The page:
UC Riverside



Paulo Chagas


Paulo Chagas

Harnessing the Power of Music

As a young man, Brazilian native Paulo C. Chagas was imprisoned for political activity and according to him music was what saved his life. Now as a professor at UC Riverside, he is responsible for passing on the power of music to his students.

In 2006-07, he and poet Dan Albertson developed a modern opera named “eros-ion!” that acted as a social commentary, reflecting on the efforts of scientists to develop artificial life.

In 2008, he and Johannes Birringer, a choreographer and media artist, created the music-theatre production “Corpo, Carne e Espírito,” which investigates the invisible forces of the human body in the contexts of the artistic creation, interactive technology, virtual and immersive environments.

“Art is more than recreation — it is more than entertainment,” said Chagas. “Art is a source of values for the society.”

A composer who has worked across the globe, Chagas has written more than 100 pieces of music and his works have been performed in the United States, Russia and throughout Latin America and Europe.

While Chagas has resided in California since 2004, he has kept close roots to Brazil, bringing Latin culture to the students and community of UCR.

With a shared passion for Spanish and Latin American music, he and three others developed the Center for Iberian and Latin American Music on campus in 2004. Chagas works alongside the music department chair, musicologist Walter A. Clark, ethnomusicologist Jonathan Ritter and musicologists Leonora Saavedra and Rogerio Budasz on the program to celebrate the musical heritage of Latin America, Portugal and Spain.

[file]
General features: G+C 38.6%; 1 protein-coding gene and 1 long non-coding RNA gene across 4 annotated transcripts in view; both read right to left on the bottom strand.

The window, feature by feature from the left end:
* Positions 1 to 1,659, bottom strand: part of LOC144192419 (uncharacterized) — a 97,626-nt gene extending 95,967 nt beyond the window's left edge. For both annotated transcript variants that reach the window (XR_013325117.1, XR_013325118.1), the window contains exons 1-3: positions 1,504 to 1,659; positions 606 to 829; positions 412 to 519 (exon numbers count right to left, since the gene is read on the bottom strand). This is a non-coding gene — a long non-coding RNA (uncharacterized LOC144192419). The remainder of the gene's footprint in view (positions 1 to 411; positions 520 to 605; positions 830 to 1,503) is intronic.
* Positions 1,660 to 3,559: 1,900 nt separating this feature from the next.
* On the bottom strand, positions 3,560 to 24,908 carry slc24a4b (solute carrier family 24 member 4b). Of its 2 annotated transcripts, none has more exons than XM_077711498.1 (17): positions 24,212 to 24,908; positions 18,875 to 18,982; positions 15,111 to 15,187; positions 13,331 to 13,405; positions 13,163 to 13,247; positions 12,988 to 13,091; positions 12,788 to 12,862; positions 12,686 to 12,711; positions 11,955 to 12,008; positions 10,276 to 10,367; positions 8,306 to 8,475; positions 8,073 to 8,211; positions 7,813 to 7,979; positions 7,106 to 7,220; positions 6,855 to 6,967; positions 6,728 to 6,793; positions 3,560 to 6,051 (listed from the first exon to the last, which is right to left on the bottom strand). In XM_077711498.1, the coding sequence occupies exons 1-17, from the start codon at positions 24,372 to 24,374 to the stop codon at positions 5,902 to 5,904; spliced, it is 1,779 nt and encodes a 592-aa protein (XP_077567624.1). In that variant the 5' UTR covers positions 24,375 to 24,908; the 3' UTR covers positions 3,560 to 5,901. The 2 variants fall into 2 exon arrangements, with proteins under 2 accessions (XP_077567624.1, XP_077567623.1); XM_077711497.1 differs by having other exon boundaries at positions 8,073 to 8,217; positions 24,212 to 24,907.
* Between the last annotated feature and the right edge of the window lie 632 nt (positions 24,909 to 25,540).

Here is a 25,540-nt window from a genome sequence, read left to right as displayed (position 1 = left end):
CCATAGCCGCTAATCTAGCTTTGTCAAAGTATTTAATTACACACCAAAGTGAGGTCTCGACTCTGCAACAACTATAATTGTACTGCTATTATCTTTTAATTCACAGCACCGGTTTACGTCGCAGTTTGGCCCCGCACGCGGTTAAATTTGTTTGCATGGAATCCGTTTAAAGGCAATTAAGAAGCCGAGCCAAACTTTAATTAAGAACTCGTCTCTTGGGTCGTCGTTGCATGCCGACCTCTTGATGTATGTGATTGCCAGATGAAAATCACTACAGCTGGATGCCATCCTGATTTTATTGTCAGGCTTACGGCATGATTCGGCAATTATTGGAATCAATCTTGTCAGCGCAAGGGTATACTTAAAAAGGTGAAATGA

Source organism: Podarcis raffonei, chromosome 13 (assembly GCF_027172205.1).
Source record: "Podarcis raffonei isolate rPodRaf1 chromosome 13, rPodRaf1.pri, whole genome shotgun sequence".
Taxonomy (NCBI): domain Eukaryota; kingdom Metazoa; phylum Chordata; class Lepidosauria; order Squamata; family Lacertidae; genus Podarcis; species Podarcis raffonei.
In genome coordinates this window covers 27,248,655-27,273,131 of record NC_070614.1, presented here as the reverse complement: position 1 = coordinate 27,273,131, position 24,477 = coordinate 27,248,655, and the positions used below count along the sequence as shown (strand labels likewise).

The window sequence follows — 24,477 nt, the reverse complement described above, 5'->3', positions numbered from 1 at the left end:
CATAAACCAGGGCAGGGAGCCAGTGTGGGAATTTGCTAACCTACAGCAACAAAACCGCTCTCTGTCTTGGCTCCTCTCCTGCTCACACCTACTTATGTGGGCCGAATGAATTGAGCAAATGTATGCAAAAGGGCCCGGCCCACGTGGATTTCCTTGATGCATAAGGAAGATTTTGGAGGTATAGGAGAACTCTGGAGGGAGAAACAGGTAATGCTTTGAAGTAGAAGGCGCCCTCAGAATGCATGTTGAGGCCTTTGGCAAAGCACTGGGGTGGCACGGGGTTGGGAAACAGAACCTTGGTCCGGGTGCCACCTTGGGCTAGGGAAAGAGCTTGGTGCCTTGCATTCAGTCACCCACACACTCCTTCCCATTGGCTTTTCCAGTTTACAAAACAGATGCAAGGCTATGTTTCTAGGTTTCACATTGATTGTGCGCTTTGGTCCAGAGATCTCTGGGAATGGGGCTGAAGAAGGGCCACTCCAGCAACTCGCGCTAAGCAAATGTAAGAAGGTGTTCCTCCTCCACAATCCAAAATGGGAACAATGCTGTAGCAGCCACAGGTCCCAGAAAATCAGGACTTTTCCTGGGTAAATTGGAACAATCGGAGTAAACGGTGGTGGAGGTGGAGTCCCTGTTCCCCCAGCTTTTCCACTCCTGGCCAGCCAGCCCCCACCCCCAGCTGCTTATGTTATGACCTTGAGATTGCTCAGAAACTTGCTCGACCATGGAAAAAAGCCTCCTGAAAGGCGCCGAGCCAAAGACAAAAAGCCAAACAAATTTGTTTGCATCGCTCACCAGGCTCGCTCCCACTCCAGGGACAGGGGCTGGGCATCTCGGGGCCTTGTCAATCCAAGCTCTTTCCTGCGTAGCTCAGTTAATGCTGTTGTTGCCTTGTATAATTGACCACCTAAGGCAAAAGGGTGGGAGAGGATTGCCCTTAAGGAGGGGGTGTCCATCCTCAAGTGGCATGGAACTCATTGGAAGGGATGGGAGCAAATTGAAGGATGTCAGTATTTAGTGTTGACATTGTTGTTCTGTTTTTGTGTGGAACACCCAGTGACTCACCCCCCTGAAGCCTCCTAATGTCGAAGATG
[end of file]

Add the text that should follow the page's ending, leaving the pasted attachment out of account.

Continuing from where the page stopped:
“The idea of the center is inextricably linked to the history and culture of the Latino communities of Southern California,” said Walter Clark. “We don’t want to be so preoccupied with being world class that we forget about the world around us.”

Chagas feels that teachers are responsible to educate students about the true importance of music. There is more to the art than entertainment — music communicates ideas and reflects the values of the society we live in.

Alongside his dedication to various programs and work in the community, Chagas focuses on his theoretical research in music, media philosophy and musical semiotics. He is currently researching interactivity and gesture, finding relationships between image, movement and sound and is developing a new facility and center for research, the Experimental Acoustic Research Studio (EARS), which focuses on the production and performance of electroacoustic music and multimedia.

Learn more about Professor Paulo Chagas and his research.

Watch a video of Chagas speaking about the UCR EAR Studio.

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